The MLB.com US All-Stars, managed by former big leaguer Mark McLemore, will feature players from 10 states as far apart as Nevada and New Jersey. McLemore got a look at his team on Sunday and can't wait to see how they shape up for the game.
"I'm absolutely looking forward to it," said McLemore, who played in the Majors from 1986 to 2002. "It's going to be a lot of fun for the kids. It's going to be fun for me, but to be able to see the kids go out there, enjoy themselves and have a blast playing the game they love, that's really exciting."
McLemore's bunch will be pitted against a team of tourney stars managed by former big league pitcher C.J. Nitkowski, who has spent the week calling the games for CBS Sports Network and MLB.com. That may give him a leg up on McLemore, but Nitkowski said it's the kids who will decide the final score.
"They've done a good job, and they deserve to be on the All-Star team," said Nitkowski of his diverse squad. "They've got 24 kids that have come in from around the country, and they're some of the best 12-year-old kids that were not in this tournament. But I think it will be fun for our guys.
"My guys have really been working hard and competing in this tournament, so they're going to be a little bit tired. But this is a great opportunity for them to have another chance to be on television. We are going to have fun with it, but we're going to be competitive and try to win it as well."
Both teams will have a chance to practice on Monday morning before taking the field for the game, which can be seen live on MLB.com at 3 p.m. ET.
Dinn Mann, executive vice president of Major League Baseball Advanced Media, said that MLB.com is proud to sponsor the All-Stars.
"These kids are among the best in a highly competitive, promising age group," said Mann of the talent in the NYBC All-Star Game. "We can't say enough what an honor it is to offer our support and audience for their dedication and accomplishments. We know technology plays an important role in the future of this great game. No role is greater, though, than the performances of all the people on the field and behind the scenes, our always-evolving generations of exciting newsmakers."
Surprisingly, there are no Californians on the MLB.com US All-Star squad, but there are players from such typical sources as Texas, Florida and North Carolina. The team will even feature someone with a big league bloodline: Mateo Gil from Keller, Texas, son of former Angels and Rangers catcher Benji Gil.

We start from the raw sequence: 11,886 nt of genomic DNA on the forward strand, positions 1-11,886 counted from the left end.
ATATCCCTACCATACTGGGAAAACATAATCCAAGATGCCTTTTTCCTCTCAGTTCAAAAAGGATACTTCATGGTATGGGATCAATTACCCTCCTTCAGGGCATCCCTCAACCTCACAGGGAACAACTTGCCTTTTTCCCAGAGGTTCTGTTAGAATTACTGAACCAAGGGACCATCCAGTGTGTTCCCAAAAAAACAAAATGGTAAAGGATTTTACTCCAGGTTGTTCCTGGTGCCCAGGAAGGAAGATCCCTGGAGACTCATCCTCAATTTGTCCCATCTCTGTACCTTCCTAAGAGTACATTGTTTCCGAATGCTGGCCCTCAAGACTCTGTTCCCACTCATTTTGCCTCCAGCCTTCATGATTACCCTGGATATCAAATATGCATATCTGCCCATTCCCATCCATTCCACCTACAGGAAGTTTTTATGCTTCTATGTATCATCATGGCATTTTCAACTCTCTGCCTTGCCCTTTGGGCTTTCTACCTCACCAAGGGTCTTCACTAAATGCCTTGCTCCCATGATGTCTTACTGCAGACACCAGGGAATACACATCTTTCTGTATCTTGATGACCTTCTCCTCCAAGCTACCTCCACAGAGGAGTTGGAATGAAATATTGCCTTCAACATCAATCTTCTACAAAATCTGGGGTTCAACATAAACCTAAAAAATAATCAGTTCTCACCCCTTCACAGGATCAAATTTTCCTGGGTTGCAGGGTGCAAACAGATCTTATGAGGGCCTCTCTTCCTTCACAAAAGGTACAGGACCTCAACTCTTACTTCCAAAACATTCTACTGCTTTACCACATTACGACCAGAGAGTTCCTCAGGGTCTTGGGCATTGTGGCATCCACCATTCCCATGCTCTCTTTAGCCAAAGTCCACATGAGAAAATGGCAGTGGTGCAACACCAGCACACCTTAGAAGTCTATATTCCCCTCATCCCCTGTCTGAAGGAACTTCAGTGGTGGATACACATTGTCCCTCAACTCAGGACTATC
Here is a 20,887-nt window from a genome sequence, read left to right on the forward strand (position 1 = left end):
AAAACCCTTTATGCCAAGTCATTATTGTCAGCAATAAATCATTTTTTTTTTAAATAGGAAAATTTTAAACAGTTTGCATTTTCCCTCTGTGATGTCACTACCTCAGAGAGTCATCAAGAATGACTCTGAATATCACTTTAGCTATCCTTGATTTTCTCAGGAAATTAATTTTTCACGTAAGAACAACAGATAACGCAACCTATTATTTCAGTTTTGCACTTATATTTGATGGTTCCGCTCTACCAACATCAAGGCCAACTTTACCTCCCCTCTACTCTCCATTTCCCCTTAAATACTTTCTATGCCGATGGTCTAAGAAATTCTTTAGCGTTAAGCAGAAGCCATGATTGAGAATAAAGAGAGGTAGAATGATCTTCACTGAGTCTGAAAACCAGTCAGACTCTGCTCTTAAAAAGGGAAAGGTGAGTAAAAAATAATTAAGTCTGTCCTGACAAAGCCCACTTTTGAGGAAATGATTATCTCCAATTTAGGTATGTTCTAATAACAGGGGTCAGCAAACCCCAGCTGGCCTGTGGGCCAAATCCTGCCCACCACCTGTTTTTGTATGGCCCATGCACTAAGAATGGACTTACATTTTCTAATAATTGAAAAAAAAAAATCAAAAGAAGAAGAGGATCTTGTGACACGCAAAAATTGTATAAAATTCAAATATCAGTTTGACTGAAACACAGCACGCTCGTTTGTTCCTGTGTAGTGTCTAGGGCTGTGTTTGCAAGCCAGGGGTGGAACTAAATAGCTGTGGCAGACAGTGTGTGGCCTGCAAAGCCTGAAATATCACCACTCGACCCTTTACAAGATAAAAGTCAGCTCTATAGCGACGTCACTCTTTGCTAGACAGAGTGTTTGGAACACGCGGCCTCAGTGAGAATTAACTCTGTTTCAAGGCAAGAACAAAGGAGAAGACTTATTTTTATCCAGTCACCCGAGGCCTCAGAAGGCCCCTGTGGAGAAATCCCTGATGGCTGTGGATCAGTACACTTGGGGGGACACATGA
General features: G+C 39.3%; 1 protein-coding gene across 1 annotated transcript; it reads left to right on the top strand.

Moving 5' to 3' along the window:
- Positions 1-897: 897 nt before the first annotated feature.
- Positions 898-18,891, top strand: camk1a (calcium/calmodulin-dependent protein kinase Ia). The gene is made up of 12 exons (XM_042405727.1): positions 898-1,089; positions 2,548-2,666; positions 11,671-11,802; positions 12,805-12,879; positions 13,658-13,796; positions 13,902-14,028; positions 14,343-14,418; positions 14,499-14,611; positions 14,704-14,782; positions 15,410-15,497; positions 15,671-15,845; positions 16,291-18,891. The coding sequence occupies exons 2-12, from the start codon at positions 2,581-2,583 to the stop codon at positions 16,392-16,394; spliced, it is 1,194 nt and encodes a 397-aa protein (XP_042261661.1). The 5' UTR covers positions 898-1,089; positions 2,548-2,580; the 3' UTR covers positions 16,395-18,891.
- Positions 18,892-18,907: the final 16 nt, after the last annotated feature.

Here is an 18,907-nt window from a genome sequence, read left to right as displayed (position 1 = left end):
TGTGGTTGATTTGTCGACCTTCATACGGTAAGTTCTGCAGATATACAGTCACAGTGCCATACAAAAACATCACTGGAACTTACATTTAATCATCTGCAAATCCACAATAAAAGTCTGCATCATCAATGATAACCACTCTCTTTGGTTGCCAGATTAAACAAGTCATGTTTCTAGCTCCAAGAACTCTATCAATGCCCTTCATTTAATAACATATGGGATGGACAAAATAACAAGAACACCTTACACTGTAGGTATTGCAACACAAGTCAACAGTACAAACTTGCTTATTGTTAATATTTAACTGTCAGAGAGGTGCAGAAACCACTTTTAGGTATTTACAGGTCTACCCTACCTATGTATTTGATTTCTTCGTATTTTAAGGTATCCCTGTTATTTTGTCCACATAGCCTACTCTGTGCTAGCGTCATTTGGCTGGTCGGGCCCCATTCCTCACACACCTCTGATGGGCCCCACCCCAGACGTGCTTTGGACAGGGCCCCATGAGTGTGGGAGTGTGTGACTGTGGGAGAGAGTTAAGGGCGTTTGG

But here's the problem: Most of these players don't know one another and haven't played together, and they're going in cold against kids who have been playing all week. McLemore said that shouldn't matter much, and he wants the kids to just have fun and play to the best of their ability.
"I love the talent," he said. "I love the fact that these kids have come from all over the place. I've seen some really good kids out there, and I think the biggest thing is that they're all having fun. They're enjoying it, and that's what this is all about. They're 12 years old, and they've got the chance to play on television. How many 12-year-olds get to be on TV? It's a great experience."
Nitkowski and McLemore spent much of Sunday teasing each other about who will get the come out on top on Monday, but they both know that it's just for fun. Nitkowski has spent the week watching closely and taking notes, and he's been blown away by the talent on display.
"I coach some youth baseball back home in Atlanta, but not to this level," said Nitkowski of coaching the All-Stars. "I've had some good players in the short time that I've coached, but these are some of the best there are at this age level. It's going to be a blast. We're going to have so much talent to work with, and they always make you look good. It's pretty easy when you've got good players."
Nitkowski, who pitched for eight teams in the Majors, will do his best to get everyone some playing time on Monday, and he wants all of his players to enjoy the experience.
When asked if he's in position to predict a victory, Nitkowski got off a telling quip that contained more than a kernel of truth.
"I'm going to predict it regardless of whether I'm in position or not," he said. "But I haven't seen Mark's team, and I've only seen my team as individuals. I don't know who's hurting, who's tired or whether my pitchers have anything left, but that's the way it works. As a professional athlete, you anticipate winning everything. We absolutely expect to win this game. Listen, all the kids that are there are kids that did not make it to the finals of this tournament. For them, I want to win it."